“Some toys were released before the film which were based on designs we had done for the game. People naturally jumped on that and drew their own conclusions. When the game was cancelled, some footage and art was leaked which also fueled speculation that the Skrull race would feature in the upcoming film.”
Come Midnight was a game in development at People Can Fly from 2004 to 2006 for the Xbox 360 and PS3, with an intended release date of 2007. With a genre that is hard to define, according to the developer’s former leader Adrian Chmielarz, the game would have been a mixture of Adventure, Action and Survival Horror with heavy 1940’s noir and supernatural themes, something akin to a mixture of later games such as L.A. Noire and Uncharted.
The idea behind Come Midnight, a “dream project” for Chmielarz, was born right after development on the First Person Shooter Painkiller ended. Painkiller had been successful, but because of contractual details it had brought little money into People Can Fly. According to Chmielarz:
“Painkiller didn’t make us rich. It was made for a flat fee, an embarrassingly low one compared to what a production of this quality usually costs. We never saw any royalties, despite the game’s success and countless sequels and remakes. But we did manage to save some money. (…) So we moved to a new place, and started working on a new project.”
He goes on to reveal some details:
“An action-adventure pulp that mixed the worlds of Raymond Chandler and H.P. Lovecraft. A story about a private detective able to communicate with the dead. (…) After a few months, we thought we had enough material to start shopping the game around.”
The game would focus on a private investigator named Mike Elroy, who had temporarily died at some point and managed to come back – this time with the ability to see into the afterlife, with a major mechanic of the game being the ability to see the last few seconds of someone’s life by touching their corpse.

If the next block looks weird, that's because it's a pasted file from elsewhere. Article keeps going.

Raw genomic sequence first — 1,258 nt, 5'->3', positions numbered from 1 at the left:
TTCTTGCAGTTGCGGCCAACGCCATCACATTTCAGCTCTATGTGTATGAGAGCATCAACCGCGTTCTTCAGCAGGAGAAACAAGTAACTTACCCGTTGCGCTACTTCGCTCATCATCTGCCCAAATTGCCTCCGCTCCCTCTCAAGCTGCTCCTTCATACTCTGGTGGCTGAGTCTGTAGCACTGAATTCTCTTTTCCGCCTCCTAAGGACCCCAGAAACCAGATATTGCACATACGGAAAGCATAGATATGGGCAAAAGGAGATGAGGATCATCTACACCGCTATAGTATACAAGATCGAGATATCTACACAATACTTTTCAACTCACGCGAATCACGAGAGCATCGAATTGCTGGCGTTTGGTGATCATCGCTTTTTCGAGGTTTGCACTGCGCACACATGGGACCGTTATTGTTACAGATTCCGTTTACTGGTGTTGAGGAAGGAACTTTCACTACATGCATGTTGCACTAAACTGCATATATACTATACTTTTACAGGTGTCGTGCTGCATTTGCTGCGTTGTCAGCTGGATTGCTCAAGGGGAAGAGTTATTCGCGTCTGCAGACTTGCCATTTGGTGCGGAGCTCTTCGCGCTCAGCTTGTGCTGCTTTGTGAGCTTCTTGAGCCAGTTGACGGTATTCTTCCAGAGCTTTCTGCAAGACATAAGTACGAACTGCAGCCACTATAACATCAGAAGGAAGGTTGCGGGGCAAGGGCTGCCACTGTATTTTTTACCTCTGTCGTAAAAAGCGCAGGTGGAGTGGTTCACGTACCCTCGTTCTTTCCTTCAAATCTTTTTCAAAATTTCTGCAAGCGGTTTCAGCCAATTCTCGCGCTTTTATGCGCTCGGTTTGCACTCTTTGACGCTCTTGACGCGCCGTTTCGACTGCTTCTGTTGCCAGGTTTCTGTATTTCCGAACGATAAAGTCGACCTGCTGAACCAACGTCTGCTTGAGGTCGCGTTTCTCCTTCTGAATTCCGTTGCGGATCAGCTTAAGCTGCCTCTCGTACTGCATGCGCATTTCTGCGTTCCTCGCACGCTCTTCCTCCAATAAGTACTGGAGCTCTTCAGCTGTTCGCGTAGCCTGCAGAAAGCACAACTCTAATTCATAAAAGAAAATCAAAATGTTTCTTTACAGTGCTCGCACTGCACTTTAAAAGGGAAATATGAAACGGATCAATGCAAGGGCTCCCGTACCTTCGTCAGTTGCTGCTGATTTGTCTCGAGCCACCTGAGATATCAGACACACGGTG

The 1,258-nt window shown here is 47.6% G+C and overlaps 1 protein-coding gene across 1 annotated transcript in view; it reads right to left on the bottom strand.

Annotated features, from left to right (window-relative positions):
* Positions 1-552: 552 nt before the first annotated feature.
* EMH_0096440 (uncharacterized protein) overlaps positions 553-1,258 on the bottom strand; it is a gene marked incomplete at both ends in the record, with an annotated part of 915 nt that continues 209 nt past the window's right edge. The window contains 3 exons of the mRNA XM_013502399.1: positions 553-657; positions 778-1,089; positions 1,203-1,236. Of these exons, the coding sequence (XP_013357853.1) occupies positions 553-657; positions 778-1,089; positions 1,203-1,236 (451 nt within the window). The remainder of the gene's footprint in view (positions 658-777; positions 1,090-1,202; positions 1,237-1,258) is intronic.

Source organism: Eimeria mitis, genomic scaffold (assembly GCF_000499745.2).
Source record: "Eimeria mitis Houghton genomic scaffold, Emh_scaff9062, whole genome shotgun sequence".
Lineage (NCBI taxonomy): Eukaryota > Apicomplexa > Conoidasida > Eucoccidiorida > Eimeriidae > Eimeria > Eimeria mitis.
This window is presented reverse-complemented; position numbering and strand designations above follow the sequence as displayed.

In 2004 People Can Fly put together a tech demo for Come Midnight, and invited all the major publishers to their studio in Poland to take a look at what they had been working on. Most of the reactions seemed to be positive at the time but after this showing, the studio waited in vain for a call from at least one of the publishers:
“Nobody was getting back to us. We were running out of money, and it was time to panic.”
“Through the grapevine we learned that even though people liked the game, they were scared of investing into an action-adventure, and, more importantly, they expected a shooter from us. Come Midnight was dead.”
Disillusioned, and to keep afloat, People Can Fly started work on a shooter called “Ravenwolf”, another title that would end up never seeing the light of day. It was somewhat of a spiritual successor to Painkiller and with a heavier emphasis on the storyline than its predecessor. The studio put together a demo for the game in a few short months, and sent it out to publishers. People Can Fly was back in business: